Over 50 KwaZulu-Natal schools looted and vandalised in the protests
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Another 16 schools from the uMgungundlovu District have been added to the list of schools which were damaged or looted during the unrest in KwaZulu-Natal last week.
According to the KwaZulu-Natal Education Department, nine more high schools, five primary schools, a teachers development centre and another educational centre were looted during the unrest.
On Saturday, assessment stats showed that at least 36 schools in the Umlazi District had been affected by the looting.
On Friday, the provincial department of education’s initial assessment of schools and educational centres indicated that at least 32 schools had sustained damages due to the KZN protest action and looting.
Protests in South Africa pressing for Zuma’s release turned violent last weekend, with shops looted and, in some, cases burnt in KZN and Gauteng.
National Teachers Organisation South Africa (Naptosa) executive director Basil Manuel said the union was disgusted and shocked by the number of schools affected by the looting.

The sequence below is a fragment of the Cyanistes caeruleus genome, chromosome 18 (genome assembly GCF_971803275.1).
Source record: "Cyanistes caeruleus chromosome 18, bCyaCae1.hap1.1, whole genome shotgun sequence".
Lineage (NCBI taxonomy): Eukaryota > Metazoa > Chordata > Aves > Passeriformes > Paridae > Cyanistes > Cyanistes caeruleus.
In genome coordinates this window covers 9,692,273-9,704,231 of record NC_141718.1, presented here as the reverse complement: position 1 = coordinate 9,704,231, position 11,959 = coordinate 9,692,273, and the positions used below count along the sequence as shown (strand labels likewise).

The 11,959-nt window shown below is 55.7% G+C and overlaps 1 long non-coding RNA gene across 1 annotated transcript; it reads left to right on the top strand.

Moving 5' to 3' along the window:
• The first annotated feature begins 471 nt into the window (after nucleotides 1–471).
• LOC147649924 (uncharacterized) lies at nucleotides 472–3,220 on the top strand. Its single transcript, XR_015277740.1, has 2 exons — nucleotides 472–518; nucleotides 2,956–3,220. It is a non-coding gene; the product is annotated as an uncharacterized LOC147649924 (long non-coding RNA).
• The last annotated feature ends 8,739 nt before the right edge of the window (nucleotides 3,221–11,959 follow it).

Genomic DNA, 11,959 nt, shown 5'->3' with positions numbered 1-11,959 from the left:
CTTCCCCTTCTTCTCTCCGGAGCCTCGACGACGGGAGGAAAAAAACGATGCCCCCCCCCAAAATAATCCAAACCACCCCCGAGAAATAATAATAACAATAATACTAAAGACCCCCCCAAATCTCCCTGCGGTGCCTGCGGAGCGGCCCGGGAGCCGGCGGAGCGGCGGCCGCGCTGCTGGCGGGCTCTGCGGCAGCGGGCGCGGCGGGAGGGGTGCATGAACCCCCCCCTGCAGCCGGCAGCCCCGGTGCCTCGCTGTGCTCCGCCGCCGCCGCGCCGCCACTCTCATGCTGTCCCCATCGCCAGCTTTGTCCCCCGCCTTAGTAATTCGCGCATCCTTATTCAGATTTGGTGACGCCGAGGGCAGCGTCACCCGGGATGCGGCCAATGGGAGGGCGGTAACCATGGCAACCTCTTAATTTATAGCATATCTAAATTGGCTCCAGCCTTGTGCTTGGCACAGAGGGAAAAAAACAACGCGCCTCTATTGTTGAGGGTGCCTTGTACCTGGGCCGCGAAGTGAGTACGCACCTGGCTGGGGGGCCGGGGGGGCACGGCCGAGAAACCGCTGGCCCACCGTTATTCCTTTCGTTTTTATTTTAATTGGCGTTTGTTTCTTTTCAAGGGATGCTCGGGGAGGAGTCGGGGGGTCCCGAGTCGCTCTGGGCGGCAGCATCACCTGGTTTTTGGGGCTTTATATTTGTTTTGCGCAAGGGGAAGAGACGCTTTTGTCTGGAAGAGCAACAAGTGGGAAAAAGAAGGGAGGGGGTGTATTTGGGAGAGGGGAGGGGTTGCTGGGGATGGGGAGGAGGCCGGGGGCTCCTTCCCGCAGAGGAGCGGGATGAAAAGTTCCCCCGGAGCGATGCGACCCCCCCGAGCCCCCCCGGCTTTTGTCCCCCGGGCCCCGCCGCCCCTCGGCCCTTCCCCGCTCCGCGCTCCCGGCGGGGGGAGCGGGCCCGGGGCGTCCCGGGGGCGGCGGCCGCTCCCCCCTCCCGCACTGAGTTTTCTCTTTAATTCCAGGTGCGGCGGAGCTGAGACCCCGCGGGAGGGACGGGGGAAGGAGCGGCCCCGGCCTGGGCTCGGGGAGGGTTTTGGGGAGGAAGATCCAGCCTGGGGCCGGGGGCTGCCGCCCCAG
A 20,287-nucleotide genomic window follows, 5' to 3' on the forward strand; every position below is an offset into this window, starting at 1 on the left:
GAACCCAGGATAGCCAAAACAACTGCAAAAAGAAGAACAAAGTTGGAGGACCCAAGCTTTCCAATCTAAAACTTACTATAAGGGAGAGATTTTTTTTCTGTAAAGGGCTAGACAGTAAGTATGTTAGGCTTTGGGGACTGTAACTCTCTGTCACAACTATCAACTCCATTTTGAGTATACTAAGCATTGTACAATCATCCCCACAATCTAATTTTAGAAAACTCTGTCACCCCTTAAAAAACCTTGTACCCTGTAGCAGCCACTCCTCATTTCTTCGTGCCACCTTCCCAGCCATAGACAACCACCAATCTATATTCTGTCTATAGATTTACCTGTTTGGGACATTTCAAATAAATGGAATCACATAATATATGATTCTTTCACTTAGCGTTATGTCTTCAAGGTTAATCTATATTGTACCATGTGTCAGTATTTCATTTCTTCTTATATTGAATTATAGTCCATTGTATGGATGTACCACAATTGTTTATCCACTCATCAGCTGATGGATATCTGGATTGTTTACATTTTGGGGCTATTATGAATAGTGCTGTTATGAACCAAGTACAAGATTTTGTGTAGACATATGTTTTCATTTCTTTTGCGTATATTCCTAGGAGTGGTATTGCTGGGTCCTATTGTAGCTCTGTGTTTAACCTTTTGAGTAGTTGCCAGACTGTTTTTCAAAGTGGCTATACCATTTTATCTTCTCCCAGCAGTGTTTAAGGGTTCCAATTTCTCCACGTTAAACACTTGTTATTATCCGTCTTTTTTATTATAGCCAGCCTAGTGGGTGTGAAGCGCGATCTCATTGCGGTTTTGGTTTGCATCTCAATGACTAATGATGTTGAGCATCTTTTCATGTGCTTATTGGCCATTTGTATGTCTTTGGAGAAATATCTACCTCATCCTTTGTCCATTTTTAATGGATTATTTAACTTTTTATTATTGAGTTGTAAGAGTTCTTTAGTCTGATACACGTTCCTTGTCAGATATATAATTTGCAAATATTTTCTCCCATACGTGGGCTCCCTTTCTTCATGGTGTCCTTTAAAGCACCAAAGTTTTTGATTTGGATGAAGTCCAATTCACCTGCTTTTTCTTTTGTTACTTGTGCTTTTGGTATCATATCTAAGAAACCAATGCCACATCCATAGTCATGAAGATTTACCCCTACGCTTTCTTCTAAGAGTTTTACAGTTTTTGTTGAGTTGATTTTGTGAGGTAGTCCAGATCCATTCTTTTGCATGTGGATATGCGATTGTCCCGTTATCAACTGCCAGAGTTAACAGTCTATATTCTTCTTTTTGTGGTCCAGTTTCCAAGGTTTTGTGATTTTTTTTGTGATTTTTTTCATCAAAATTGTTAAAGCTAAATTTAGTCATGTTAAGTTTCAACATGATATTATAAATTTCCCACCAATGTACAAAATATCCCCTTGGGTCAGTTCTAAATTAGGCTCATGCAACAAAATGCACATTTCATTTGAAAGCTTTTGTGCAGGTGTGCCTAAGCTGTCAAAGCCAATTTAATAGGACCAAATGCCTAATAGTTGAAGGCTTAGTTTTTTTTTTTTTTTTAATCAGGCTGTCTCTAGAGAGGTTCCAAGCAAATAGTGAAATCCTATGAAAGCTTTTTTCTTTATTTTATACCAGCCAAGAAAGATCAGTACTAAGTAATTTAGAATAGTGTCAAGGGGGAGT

He said: “Naptosa is sickened by images of a school in Kwazulu-Natal burned to the ground, and the reason apparently being that people were looking for food. Having stolen everything in the school, there could be no reason other than callous destructiveness for the school to be burned. For if it is to inflict hurt on the government, there is the ballot box to do so.”
The SA Parastatal and Tertiary Institutions Union (Saptu) echoed these sentiments.
The union’s general secretary, Ben van der Walt, said: “There is no excuse to take away the future of our children. The acts of hooliganism the country has seen this past week are unacceptable. But to destroy schools, especially those with feeding schemes, is at the next level of criminality.”
Saptu called for the government to urgently secure schools and bring an end to the unrest in the country.
The Department of Basic Education is calling on communities to be vigilant.
“The DBE calls on communities to be vigilant and help protect schools from callous acts of vandalism,” a DBE poster read.